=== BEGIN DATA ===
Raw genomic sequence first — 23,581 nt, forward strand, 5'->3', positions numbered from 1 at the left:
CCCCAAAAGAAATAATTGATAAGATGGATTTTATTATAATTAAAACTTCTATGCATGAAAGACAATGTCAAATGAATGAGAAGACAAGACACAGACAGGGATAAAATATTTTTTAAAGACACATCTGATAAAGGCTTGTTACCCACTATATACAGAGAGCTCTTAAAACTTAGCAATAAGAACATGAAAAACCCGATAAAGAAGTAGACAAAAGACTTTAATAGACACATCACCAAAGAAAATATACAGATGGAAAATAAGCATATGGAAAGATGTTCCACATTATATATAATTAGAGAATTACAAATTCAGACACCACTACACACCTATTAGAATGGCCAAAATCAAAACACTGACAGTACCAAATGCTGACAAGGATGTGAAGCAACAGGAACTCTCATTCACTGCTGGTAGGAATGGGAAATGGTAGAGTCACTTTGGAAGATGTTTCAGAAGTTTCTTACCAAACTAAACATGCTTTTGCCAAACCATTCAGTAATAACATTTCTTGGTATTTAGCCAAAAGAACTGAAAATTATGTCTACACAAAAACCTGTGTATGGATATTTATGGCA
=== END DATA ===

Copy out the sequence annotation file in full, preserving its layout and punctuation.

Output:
Raw genomic sequence first — 23,581 nt, forward strand, 5'->3', positions numbered from 1 at the left:
CCCCAAAAGAAATAATTGATAAGATGGATTTTATTATAATTAAAACTTCTATGCATGAAAGACAATGTCAAATGAATGAGAAGACAAGACACAGACAGGGATAAAATATTTTTTAAAGACACATCTGATAAAGGCTTGTTACCCACTATATACAGAGAGCTCTTAAAACTTAGCAATAAGAACATGAAAAACCCGATAAAGAAGTAGACAAAAGACTTTAATAGACACATCACCAAAGAAAATATACAGATGGAAAATAAGCATATGGAAAGATGTTCCACATTATATATAATTAGAGAATTACAAATTCAGACACCACTACACACCTATTAGAATGGCCAAAATCAAAACACTGACAGTACCAAATGCTGACAAGGATGTGAAGCAACAGGAACTCTCATTCACTGCTGGTAGGAATGGGAAATGGTAGAGTCACTTTGGAAGATGTTTCAGAAGTTTCTTACCAAACTAAACATGCTTTTGCCAAACCATTCAGTAATAACATTTCTTGGTATTTAGCCAAAAGAACTGAAAATTATGTCTACACAAAAACCTGTGTATGGATATTTATGGCA